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Dr. King, Jr. and Mr. Malcolm X to the Civil Rights Struggle Essay

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Updated: Feb 25th, 2022

Martin Luther King and Malcolm X came from community activist families with minister fathers and experienced racism in their youth. Nevertheless, Martin had a respectable social circle, a cozy home, and a friendly atmosphere. His early hatred of white people faded as he got older and had more positive experiences with them. He took advantage of several educational opportunities to develop his outstanding talents. Martin Luther King was chosen as the president of Montgomery Improvement Association “after completing his Ph. D. in theology at Boston University” (Nieman 149).

Malcolm X grew up in a ruined home: racists murdered his father, his mother was harassed by the state and then institutionalized, and he lived in foster families. Despite his deep intelligence, he was discouraged by the fact that every white is meaningful because of the skin color (Schulist). This truth inspired him to progress, and he taught blacks that whites must be disarmed. While spending time in Harlem, Malcolm became addicted to the underworld and was thrown into prison, where he educated himself, converted to Islam, and became Minister Malcolm X. The environment of two leaders formed their approaches to the civil rights struggle.

The goal of Dr. King was to eliminate legal obstacles to civil rights for black people and put together southern society to create an environment with healthy and positive interaction between blacks and whites. This struggle was not easy since “court decisions and statutes attacking the South’s caste system would meet massive, determined, ingenious, and often violent resistance from whites determined to preserve their power and privilege” (Nieman 150). Later, Dr. King was disappointed with whites’ behavior and attitude towards blacks and focused on social justice issues and poverty. Malcolm X initially considered white society to be irreparably spoiled and called blacks to learn to love themselves regardless of whites’ opinions. Later, however, he based his position on the idea that white society is full of corrupt values that must be eliminated so that black society could gain their rights.

Dr. King was primarily a political activist who sought to pressure politicians in his campaigns to initiate change. Malcolm X was a cultural activist and wanted to change the narrative white society imposed on black people by encouraging self-improvement and self-love. Later his theology became less passive, and he left the apolitical Nation of Islam (Schulist). While Martin participated in anti-poverty campaigns and anti-war activities, Malcolm remained primarily a racial justice activist for the rest of his life. He always took an interest in wider politics and economics, but he was killed before he could act on it.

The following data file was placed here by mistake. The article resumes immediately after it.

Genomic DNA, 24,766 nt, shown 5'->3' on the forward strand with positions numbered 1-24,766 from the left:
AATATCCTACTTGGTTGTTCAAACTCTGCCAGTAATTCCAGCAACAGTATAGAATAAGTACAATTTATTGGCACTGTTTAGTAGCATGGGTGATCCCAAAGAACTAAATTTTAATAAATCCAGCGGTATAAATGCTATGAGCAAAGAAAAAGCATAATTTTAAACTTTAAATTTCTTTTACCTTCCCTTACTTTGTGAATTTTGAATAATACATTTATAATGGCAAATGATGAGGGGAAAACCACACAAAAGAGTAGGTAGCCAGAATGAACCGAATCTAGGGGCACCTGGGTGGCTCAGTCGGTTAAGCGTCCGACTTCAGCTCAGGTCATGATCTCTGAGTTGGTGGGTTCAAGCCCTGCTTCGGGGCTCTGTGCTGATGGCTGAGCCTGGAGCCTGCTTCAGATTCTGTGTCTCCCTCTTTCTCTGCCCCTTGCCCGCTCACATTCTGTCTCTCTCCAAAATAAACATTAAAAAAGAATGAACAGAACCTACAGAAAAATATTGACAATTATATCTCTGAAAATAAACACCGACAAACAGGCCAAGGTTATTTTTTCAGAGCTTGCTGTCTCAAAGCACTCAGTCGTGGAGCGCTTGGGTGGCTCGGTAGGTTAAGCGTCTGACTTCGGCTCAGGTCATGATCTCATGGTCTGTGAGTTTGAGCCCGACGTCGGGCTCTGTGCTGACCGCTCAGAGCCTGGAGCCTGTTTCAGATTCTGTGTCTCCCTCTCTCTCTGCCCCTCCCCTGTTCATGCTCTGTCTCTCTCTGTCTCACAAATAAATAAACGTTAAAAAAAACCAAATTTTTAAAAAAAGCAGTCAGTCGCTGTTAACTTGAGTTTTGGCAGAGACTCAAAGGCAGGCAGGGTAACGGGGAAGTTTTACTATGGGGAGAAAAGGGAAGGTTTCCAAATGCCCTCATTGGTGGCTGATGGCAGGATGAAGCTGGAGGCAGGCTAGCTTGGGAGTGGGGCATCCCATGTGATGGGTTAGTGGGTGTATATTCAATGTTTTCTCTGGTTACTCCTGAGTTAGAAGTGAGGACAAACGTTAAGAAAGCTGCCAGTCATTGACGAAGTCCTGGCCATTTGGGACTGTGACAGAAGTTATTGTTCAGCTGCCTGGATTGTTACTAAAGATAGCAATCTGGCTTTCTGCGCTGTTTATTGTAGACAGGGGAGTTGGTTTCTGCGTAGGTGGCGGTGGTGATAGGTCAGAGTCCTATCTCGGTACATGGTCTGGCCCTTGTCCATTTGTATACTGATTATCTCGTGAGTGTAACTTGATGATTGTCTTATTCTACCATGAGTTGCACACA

Martin Luther King addressed both black and white people, and his goal was to convince them of Jim Crow’s moral injustice and social discrimination. Malcolm mostly directed his speeches to black audiences to persuade his followers to take action against white supremacy, address the problems black communities faced, and educate them. Both had a warlike tone, but while Martin used swift, revolutionary rhetoric with a high moral tone, Malcolm had a confrontational, direct, brutally sardonic, and more down-to-earth style. Scholars describe Dr. King’s manner: “King electrified the throng with a largely improvised speech… in rolling cadences, he assured his listeners” (Nieman 149). Martin was generous and oratorical, while Malcolm was talkative and didactic. Martin used non-violent civil disobedience based on militant pacifism to get his point across. Malcolm preferred to stay out of trouble with the government unless he defended black lives and strove for independence.

Nevertheless, both leaders had a common goal: they wanted black people’s dignity and humanity to be recognized and respected. Dr. King and Malcolm X were mass leaders and focused on the day-to-day struggles of blacks, using mass movements to achieve their goals. Both were deeply religious, had a global focus on human rights, confronted poverty, capitalism, unjust war, police brutality, and white supremacy. They had the same militant, radical outlook, were fearless facing violent threats, and had similar leadership styles.

Works Cited

Nieman, Donald G. Promises to Keep: African Americans and the Constitutional Order, 1776 to the Present. Oxford University Press, 2020.

YouTube, uploaded by Tierra Schulist. 2017, Web.

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